Intimacy, Monogamy & Polyamory. ~ Keith Molyneaux

Polyamory is a hot topic on the internet.

Open relationships are being explored to solve a wide variety of peceived problems in relationships. Sex, infidelity, or lack of sex are often blamed for relationships ending and straying eyes and bodies. Patriarchal power structures are also targeted as a problem in personal marriages and divorce.

Being a monogamous male who has been involved in a few very long term relationships, and having gone through my own questions and introspection of monogamy and polyamory, my personal answers may shed some insight for individuals who are at the border of choice.

Relationships fail and succeed because of intimacy, not sexuality.

One of my favorite examples from yoga are Shiva and Shakti, the god and goddess of yoga and tantric practices. They lived on a mountain top together—in a monogamous relationship—for 10,000 years. If us poor mortals are unable to sustain a relationship for more than a few years, the questions begs to be asked, why?

Passion fails, love endures.

The chemical high of first love is literally an addictive drug that has measurable withdrawal symptoms. As with any drug, perspectives are skewed and emotions run high. The truth of who we end up with changes through time, and as the high diminishes, we must face who we have ended up with, and why?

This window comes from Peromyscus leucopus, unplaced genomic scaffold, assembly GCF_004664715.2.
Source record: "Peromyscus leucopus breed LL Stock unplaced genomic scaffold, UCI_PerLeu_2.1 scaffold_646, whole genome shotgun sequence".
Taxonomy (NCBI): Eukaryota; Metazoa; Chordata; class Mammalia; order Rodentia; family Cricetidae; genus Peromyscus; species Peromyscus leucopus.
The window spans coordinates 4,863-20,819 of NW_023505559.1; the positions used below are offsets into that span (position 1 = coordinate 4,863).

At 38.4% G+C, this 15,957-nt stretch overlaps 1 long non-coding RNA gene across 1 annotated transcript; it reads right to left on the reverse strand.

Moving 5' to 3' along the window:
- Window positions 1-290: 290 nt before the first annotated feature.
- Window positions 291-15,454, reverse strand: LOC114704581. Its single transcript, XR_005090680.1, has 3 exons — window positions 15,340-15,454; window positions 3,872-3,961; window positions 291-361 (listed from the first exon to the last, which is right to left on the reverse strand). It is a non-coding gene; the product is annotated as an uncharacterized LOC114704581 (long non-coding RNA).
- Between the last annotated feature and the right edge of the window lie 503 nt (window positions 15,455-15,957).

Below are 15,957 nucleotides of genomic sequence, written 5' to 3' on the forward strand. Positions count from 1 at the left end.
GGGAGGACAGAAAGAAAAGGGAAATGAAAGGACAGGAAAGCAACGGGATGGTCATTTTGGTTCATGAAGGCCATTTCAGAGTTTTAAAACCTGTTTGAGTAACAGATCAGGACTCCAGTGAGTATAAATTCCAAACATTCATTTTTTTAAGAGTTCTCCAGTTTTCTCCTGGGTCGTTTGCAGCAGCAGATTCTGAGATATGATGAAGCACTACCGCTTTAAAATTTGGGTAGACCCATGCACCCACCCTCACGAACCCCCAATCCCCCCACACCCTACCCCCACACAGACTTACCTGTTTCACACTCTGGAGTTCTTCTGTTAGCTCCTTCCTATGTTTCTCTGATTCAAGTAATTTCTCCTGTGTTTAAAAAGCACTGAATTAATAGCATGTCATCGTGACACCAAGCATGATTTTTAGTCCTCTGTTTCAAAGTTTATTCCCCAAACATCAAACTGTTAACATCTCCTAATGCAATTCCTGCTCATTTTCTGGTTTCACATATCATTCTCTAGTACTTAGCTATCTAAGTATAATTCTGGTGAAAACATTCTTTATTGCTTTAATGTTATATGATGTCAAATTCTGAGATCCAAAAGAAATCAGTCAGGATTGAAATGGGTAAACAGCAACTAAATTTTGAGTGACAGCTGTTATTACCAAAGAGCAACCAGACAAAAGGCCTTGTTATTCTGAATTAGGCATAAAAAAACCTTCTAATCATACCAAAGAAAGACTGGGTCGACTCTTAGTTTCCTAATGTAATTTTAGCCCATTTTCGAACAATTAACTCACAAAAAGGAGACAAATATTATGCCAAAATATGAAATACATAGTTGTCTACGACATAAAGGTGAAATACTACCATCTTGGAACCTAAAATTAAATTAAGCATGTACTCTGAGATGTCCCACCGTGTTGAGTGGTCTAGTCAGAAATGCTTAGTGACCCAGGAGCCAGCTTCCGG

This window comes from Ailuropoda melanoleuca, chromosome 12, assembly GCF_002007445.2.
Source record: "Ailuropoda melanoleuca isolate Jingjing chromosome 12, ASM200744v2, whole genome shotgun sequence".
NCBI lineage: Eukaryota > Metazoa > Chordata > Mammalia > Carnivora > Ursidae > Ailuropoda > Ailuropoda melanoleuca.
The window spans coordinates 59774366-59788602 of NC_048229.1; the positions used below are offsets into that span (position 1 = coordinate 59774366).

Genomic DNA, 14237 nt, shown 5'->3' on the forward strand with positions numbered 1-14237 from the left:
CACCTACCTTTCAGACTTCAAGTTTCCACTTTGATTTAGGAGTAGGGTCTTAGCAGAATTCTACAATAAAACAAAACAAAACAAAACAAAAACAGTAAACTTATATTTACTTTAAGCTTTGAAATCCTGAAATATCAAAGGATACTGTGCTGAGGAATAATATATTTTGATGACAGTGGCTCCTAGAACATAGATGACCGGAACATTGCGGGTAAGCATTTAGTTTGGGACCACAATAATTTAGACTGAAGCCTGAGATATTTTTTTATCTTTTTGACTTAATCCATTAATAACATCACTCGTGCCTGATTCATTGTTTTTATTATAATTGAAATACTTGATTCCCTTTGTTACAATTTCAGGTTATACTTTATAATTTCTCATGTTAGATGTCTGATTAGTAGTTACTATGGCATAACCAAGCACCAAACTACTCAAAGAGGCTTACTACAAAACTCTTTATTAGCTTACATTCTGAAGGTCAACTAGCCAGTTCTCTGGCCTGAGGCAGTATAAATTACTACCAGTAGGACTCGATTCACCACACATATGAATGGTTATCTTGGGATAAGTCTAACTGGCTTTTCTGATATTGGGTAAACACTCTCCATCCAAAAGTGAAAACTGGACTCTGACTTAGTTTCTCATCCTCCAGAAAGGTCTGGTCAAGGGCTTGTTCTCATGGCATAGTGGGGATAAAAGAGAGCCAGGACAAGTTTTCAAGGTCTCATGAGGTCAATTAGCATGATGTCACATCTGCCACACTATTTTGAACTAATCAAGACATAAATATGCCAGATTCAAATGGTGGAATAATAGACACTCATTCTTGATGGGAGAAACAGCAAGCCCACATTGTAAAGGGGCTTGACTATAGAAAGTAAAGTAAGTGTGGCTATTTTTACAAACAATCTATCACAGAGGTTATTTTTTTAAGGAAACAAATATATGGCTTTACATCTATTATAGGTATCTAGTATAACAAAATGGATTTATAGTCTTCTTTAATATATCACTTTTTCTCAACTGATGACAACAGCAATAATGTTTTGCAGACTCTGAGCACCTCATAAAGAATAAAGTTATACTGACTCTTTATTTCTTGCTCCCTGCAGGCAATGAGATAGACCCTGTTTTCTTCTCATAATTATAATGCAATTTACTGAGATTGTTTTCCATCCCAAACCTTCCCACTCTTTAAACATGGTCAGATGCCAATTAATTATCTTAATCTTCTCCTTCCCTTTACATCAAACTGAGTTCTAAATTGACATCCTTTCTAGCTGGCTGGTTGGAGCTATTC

Isn’t it ironic that the person we end up wanting to leave so desperately, or who no longer fulfills us, was once the bees knees and irreplaceable in every way? Exactly what is it that changes, and why?

Science demonstrates that the passion cycle lasts approximately two years, and if within that time span people are not able to procreate, the body responds with chemicals that can begin to cause issues that lead to separation.

Essentially, the animal nature seeks fulfillment with excitement and titillation.

This is fine for some people, and kudos for them. However, that is not love, could never be love, and the person who believes it is love, is delusional. It is actually pleasure seeking, and a person has more honor and respect for themself and the people they are involved with if they are open in communicating that they want a good screw, rather than love or lasting relationships.

 Intimacy takes time, patience, understanding, forgiveness and love.

If a person wants to experience passionate love all the time, then they will jump from relationship to relationship, be it unconscious or deliberately chosen. If they want constant sex, then they aren’t interested in love, but sex and pleasure.

The real gifts of relationship require sensitivity like yielding pride, certain beliefs, and dropping the actions that cause harm to people we love.

The person who values true love will explore intimacy and sensitivity. Rather than jumping from person to person, they will jump from issue to issue and have the courage to face the simple truth.

The people we are intimate with are mirrors and windows to our own soul.

There is nobody to ever be bored with.